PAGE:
La famiglia dell’infante don Luis (1783/1784) by Francisco de Goya y LucientesFondazione Magnani-Rocca
Generally considered as the last great old master and the first of the moderns, Goya was active between the end of the XVIII century and the beginning of the XIX. He became court painter of the Spanish crown, realizing many portraits for the Iberic aristocracy and for the royal family.
The present great canvas belongs to a slightly earlier period (1783-1784), however it shows how the Spanish artist was already very appreciated in the noble environment. Starting from the 1799, he became the First Court Painter, realizing masterpieces such as La maja desnuda e La famiglia di Carlos IV. Having reached his full maturity, his paintings got more dark and tragic, meditating on themes such as madness, the war, and human corruption.
The preparatory work for this painting was initiated by Goya in the palace de La Mosquera in Arenas de San Pedro, to the south-west of Madrid, on behalf of Luis de Borbón, the youngest sibling of Carlos III king of Spain. The canvas, through different hereditary passages, arrived in Florence, in the Ruspoli palace, before being purchased by Magnani in 1974.
This is an extraordinary example of the first Goya’s maturity, as well as a revolutionary artwork, able to render masterfully the complexity of the modern man, with all his ambiguities and indecipherable fragilities.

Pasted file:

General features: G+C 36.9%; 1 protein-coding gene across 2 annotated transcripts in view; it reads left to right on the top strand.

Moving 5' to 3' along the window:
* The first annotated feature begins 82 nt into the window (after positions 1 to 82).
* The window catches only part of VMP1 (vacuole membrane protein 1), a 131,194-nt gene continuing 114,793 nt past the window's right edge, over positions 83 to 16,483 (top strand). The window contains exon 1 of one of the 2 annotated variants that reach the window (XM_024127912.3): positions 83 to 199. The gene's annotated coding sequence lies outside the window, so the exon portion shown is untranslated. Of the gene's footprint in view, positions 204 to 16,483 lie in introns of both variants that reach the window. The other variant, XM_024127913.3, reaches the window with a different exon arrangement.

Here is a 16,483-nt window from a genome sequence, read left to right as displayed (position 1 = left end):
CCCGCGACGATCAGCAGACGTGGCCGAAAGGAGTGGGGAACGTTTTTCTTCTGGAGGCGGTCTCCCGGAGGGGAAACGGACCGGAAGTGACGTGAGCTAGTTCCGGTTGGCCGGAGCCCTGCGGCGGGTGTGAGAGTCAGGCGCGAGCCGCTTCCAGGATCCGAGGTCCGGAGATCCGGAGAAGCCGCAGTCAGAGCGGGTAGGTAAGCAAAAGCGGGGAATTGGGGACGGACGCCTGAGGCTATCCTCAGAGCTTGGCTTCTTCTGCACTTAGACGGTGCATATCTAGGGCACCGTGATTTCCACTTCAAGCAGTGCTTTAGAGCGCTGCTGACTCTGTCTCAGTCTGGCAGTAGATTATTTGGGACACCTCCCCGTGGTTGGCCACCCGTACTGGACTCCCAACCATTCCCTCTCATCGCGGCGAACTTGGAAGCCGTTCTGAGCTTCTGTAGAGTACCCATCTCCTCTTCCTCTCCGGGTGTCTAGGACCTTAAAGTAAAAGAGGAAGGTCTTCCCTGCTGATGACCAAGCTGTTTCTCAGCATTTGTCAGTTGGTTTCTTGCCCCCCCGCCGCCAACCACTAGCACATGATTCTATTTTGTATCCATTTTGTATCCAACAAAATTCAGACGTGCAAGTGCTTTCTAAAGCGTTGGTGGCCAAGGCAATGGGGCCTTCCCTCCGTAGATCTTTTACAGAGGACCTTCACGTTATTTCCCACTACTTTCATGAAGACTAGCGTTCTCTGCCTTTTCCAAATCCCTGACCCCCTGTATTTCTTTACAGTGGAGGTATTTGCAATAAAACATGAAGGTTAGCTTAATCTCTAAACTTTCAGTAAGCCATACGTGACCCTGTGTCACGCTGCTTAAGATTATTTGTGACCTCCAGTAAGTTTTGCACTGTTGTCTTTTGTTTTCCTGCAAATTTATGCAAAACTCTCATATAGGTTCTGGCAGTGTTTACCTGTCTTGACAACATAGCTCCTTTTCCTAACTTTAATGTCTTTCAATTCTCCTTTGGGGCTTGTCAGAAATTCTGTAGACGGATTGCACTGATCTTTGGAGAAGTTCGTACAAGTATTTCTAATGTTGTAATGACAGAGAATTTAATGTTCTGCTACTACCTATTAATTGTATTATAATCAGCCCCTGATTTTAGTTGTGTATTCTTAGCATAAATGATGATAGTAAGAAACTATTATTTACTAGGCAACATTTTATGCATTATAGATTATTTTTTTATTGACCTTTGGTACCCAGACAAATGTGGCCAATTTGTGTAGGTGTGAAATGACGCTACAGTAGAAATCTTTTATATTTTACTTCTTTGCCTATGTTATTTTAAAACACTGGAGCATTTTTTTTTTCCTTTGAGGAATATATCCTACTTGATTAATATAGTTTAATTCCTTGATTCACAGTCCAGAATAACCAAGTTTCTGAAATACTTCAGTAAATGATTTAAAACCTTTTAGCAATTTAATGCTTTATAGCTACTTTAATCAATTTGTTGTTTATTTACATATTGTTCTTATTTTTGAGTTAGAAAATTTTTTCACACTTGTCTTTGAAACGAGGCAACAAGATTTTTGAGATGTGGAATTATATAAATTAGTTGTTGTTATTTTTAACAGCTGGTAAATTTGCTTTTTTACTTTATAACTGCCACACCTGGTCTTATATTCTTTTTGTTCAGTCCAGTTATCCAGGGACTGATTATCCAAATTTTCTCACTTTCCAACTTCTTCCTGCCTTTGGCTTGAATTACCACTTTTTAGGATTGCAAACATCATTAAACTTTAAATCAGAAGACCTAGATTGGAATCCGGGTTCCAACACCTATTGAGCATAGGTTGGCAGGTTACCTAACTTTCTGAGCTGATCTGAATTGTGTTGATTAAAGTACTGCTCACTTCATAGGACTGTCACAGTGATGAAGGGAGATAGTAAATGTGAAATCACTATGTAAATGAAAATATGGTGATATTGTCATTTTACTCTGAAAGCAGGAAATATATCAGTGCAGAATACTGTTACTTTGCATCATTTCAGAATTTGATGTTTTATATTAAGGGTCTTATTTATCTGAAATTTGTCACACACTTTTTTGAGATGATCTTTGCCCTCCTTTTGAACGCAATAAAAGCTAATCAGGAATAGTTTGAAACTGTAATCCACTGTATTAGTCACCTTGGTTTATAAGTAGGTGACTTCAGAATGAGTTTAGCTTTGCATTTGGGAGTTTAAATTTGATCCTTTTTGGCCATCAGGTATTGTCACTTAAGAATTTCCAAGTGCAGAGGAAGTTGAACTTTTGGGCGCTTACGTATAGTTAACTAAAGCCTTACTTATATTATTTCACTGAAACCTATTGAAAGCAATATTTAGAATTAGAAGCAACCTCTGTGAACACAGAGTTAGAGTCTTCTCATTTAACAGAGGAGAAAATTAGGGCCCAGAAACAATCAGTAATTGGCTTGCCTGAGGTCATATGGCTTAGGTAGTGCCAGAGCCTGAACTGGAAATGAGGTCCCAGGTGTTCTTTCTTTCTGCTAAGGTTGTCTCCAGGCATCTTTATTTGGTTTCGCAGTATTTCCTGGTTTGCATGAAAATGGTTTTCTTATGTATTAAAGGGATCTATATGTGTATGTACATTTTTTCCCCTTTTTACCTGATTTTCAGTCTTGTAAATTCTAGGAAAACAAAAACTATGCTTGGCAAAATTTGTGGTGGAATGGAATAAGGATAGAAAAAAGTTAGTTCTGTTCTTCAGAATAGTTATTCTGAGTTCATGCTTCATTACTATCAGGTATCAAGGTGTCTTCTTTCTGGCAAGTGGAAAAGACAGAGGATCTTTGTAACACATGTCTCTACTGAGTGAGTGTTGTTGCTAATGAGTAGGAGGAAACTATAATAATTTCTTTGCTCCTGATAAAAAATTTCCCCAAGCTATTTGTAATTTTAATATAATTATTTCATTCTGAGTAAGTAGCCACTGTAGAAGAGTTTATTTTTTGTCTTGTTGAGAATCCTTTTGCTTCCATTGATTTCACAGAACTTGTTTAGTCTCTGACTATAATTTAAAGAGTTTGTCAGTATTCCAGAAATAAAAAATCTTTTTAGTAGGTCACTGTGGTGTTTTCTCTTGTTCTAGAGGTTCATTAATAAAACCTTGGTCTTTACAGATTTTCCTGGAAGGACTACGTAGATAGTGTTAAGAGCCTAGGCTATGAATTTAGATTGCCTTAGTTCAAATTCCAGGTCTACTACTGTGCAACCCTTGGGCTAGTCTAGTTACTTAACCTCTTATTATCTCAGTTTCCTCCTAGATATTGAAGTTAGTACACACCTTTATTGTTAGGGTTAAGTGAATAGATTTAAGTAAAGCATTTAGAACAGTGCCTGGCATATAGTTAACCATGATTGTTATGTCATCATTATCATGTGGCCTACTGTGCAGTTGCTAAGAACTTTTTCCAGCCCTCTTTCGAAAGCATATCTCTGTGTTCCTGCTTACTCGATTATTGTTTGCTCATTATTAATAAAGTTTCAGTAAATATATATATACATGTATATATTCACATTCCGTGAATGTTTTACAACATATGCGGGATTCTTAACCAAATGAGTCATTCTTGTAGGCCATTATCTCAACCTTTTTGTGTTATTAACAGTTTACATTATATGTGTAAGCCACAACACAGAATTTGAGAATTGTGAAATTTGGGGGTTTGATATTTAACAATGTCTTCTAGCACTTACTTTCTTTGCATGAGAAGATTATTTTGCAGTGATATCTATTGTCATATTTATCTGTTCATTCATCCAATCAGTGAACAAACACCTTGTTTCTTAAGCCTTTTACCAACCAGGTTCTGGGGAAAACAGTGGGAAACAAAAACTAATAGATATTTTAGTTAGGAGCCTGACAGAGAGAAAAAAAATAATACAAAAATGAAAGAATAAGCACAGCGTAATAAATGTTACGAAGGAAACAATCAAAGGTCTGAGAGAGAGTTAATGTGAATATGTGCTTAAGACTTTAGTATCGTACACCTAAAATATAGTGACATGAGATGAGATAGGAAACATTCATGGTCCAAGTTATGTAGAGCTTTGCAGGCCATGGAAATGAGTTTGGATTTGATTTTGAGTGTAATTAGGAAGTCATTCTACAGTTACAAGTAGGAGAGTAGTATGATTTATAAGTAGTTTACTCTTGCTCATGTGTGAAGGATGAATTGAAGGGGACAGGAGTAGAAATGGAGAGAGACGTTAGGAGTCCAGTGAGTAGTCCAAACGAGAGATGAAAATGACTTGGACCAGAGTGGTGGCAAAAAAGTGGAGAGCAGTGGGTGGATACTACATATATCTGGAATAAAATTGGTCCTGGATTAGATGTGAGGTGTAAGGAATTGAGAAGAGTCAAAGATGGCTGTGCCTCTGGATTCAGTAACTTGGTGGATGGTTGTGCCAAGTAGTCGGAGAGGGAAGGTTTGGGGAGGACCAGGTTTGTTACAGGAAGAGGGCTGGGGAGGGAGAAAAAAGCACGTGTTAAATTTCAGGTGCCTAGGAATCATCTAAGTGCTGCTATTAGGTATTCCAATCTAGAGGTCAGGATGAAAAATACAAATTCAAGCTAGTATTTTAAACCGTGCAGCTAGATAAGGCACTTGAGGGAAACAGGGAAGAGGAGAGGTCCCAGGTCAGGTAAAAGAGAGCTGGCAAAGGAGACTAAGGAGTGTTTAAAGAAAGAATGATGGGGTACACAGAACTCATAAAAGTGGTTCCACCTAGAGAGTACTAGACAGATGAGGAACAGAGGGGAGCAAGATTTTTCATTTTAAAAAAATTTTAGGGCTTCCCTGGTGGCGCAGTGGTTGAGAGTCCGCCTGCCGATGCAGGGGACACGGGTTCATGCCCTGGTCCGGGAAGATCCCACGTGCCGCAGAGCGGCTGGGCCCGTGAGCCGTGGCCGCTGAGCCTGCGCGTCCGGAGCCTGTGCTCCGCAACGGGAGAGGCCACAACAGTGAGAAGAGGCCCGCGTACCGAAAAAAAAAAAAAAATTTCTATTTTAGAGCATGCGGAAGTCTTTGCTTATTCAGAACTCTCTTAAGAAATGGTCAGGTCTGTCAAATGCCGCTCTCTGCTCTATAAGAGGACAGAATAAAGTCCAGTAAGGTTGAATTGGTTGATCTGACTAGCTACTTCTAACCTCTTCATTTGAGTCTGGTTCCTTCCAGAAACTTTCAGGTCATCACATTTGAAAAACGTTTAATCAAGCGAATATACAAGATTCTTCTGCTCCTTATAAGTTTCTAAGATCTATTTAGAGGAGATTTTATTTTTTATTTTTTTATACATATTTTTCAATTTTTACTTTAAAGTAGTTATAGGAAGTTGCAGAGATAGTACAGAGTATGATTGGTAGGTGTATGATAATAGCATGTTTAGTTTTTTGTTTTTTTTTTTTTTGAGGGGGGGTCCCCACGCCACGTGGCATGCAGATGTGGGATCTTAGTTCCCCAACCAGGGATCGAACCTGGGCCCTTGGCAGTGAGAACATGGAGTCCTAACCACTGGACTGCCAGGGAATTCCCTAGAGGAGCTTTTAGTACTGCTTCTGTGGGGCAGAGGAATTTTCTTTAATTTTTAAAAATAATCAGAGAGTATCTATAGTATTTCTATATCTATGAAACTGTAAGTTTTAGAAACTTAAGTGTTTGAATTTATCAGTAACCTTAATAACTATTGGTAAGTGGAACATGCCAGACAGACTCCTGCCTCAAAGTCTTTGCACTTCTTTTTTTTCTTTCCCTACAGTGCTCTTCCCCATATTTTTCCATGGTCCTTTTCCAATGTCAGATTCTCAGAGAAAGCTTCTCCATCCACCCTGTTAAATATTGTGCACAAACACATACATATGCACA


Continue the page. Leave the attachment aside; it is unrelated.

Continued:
The infant, in profile and intent on casually playing with cards, is portraited older than he actually was (at the time he was 56 years old), as almost the painter could have foreseen Luis’ near death, happened the year after.
Don Luis, giving up the ecclesiastic career traditionally reserved to noble cadets, lead a an adventurous life, made of hunting, arts and loves.
In 1776, he married the beautiful and young Maria Teresa de Vallabriga, who can be observed in the center of the artwork: lines, sights and lights seem to converge towards her candid vest,
while she is getting her hair combed,
before wearing the elaborated bedroom cap.
The characters, motionless like members of a theatre company before the final curtain fall, can be identified as members of the family: the already cited couple, with the youngest daughter María Luisa.
their firstborn, Luis María and the younger sister María Teresa.
The court servants to the left: waitresses and governesses, the hairdresser,
and Goya himself.
The other court servants to the right: the musician Luigi Boccherini, a happy and grotesque secretary.
The artwork is full of different symbols: the candle, probable allusion to the brevity of life, the small table which seems to stand on just two legs and the playing cards, heralding metaphorically some future transformations, all gathered in a mute narrative tension.
The pictorial technique
A red ochre preparation is the background of some rapid touches by Goya’s brush, employing some few dark colors. Probably, the painter made use of some individual preparatory studies so to render the exactness of the characters’ faces, working on the composition of the artwork in his atelier at a later time.
This expedient may be at the base of the absence of shadows within the painting and therefore explaining the presence of other hidden light. There are also clear references to Velasquez’s Las Meninas.